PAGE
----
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3 Tips for Beach Body Anxiety

“Get beach body ready!” — a familiar advertisement for well intentioned fitness centers.

As the summer months begin, many in the city and surrounding Bay Area will head to the beaches, lakes, and pools for some quality downtime. Unfortunately for some, this can be less than pleasant, as they are forced to confront body image issues. High achievement is a common trait in the Bay, and it absolutely influences how people look at their bodies. For those already working through other anxieties, this only adds to the list of things to worry about. Below are some tips to help work through this common anxiety.

Talking back to the critical voice

  • If you are able to change how you respond to the critical body image thoughts, then you can change how you feel about your body. Try the following exercise.

  • First, accept that the critical thoughts about your body are going to show up. This is something you do not have control over. Criticizing yourself for having critical thoughts is only going to make you feel worse.

  • Second, write down all of these thoughts on paper. For example, if you say to yourself “You’re fat and lazy” you would write this down, word for word.

  • Third, reach out to someone that you care about. Then, from the paper that has all of your critical body image thoughts, tell them they are all those things you have written down.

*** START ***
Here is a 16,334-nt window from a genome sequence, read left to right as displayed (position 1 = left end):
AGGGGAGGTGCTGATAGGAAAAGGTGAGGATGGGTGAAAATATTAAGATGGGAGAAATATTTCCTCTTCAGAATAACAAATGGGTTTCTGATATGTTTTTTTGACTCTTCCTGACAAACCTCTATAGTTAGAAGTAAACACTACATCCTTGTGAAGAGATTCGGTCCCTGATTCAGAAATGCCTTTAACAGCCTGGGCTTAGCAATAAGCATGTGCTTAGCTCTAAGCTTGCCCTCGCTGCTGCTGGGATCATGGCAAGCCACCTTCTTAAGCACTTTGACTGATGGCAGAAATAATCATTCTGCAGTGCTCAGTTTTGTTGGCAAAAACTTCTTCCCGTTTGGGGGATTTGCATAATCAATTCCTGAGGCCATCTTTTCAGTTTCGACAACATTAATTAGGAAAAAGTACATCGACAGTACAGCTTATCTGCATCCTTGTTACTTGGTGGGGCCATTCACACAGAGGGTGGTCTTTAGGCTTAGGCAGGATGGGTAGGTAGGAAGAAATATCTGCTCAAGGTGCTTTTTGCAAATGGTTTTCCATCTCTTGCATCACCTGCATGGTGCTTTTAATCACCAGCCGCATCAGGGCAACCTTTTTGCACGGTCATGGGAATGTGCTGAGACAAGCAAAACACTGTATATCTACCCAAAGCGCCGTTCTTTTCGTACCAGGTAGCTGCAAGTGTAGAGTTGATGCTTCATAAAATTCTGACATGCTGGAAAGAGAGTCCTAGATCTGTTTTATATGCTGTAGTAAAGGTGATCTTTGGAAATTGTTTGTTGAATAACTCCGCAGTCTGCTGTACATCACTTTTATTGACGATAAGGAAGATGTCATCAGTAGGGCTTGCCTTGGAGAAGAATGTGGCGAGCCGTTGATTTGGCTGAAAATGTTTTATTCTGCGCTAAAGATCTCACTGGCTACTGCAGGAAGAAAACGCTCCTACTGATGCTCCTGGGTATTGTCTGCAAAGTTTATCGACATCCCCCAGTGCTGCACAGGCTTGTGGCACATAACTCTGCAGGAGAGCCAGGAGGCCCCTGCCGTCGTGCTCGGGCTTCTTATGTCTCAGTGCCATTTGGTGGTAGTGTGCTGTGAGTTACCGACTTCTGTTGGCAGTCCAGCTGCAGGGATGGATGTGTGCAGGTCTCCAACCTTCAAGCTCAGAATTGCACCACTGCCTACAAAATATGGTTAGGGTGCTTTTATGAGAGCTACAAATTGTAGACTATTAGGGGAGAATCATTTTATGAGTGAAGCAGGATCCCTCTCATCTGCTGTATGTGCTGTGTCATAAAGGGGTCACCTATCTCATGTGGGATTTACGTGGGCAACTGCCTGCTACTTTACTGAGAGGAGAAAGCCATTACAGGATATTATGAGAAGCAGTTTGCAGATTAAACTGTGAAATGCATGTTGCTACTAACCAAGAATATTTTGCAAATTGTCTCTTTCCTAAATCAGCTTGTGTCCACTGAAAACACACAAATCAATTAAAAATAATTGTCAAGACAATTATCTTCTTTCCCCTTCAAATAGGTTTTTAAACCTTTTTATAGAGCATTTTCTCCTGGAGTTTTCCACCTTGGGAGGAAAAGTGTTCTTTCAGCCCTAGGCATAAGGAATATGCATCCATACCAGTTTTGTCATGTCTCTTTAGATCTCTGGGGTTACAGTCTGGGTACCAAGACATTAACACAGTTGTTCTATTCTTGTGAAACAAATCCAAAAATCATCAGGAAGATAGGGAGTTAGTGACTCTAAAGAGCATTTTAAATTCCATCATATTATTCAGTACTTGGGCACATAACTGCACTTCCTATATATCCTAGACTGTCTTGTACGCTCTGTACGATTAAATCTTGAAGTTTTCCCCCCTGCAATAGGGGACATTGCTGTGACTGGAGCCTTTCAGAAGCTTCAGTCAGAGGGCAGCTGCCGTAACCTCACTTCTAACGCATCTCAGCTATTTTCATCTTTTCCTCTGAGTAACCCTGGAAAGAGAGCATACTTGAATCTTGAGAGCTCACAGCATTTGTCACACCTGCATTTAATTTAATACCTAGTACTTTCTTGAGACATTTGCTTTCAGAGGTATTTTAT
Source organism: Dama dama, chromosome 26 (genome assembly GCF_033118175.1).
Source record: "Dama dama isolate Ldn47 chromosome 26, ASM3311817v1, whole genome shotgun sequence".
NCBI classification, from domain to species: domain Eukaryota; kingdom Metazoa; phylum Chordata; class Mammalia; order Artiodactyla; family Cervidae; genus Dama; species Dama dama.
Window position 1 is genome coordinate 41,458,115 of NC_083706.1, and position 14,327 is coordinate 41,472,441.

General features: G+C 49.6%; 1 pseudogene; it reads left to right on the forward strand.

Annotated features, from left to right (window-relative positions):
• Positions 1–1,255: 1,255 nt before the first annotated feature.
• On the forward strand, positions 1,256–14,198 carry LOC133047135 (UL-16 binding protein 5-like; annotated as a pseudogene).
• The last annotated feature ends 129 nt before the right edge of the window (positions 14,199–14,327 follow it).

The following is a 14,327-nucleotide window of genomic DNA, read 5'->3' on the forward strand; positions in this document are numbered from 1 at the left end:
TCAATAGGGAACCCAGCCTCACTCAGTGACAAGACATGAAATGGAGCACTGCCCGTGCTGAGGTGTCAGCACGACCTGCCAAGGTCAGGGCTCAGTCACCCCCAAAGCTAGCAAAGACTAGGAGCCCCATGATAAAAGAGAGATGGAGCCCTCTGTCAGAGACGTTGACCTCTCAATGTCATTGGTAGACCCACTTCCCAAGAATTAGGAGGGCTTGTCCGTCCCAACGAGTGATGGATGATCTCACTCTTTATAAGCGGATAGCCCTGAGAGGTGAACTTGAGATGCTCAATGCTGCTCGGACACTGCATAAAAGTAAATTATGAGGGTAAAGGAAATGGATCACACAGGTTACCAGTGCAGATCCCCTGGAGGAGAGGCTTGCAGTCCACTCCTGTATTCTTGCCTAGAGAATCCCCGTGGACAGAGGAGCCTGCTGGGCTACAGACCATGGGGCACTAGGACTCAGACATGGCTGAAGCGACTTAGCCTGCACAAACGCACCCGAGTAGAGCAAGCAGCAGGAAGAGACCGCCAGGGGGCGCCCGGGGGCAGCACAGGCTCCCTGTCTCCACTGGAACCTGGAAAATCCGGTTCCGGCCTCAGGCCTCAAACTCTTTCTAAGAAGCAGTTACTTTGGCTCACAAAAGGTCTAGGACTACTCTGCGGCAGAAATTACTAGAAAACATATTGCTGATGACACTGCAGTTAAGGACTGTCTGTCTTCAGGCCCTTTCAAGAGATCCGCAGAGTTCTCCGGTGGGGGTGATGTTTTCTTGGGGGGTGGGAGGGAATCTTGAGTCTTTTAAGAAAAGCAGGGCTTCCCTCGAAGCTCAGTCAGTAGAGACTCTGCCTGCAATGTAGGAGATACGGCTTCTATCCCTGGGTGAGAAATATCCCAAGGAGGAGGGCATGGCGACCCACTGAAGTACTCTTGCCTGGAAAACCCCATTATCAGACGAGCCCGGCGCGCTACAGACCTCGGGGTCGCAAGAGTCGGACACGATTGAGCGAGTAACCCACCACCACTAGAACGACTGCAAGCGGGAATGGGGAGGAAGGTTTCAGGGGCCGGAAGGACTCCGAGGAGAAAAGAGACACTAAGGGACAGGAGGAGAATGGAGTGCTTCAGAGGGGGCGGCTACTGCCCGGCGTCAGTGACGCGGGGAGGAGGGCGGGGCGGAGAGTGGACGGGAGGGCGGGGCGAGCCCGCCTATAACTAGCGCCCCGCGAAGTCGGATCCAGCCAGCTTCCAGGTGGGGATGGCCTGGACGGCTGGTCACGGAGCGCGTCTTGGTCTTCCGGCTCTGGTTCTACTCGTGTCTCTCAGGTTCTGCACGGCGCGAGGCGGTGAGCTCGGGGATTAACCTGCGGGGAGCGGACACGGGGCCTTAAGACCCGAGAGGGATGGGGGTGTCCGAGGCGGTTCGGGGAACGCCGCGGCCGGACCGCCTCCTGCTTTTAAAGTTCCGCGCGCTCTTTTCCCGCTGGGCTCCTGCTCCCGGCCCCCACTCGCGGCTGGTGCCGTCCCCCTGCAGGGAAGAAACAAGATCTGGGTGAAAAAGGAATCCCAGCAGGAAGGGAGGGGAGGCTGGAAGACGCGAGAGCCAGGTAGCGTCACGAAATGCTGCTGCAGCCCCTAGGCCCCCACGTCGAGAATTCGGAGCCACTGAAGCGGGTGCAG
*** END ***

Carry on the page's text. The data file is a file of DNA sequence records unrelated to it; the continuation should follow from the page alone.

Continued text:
• For example, if you tell yourself “Your stomach is disgusting” tell this person their stomach is disgusting.

  • There’s no way you would do step three!

  • Finally, write down all the reasons why you would not treat this person that you care about in such a critical way.

  • The next time your critical voice has something to say about your body, use these reasons to speak back and provide yourself with support.

Self care goals

  • When setting goals, try shifting to a mindset to be healthy, as opposed to looking a specific way.

  • As a general rule, when you treat yourself well, you will feel healthy. By eating properly, drinking or smoking less, and exercising, you make it easier to improve your mood.

  • To continue healthy habits, try to identify the nudges that made it easier to follow through with these goals.

  • For example, is it easier to maintain a healthy diet if healthy foods are readily available. If they’re not, we’re likely to go into hangry mode and start to crave unhealthy foods to satisfy the hunger.

Remove social media images

  • Looking at pictures of perfectly fit models on social media eventually leads to self criticism.

  • Do your best to unfollow or remove these pictures.

  • It might be easier to unfollow if you are able to replace the behavior with another activity that is also enjoyable.

  • For example, when you feel the urge to look at a model’s updates, instead reach out to friends/family, play a game on your phone, or looking at other (non model) engaging pictures instead.

  • If you are not willing to unfollow these models, try using an opposite action skill. There are many opposite action skills, but the theme is the same. If an emotion is not helpful (i.e. being self critical) then act / think / feel in a way that is the opposite of the emotion.

  • For example, if the typical emotional response is to feel jealous and self critical when looking at models on social media, the opposite action is to be happy and congratulatory for the effort somebody has exhibited in achieving this level of fitness. (Don’t forget to extend the congratulations to the skilled Photoshop editor as well!)

Feel free to to contact Good Therapy SF for more help with this, and other anxiety issues.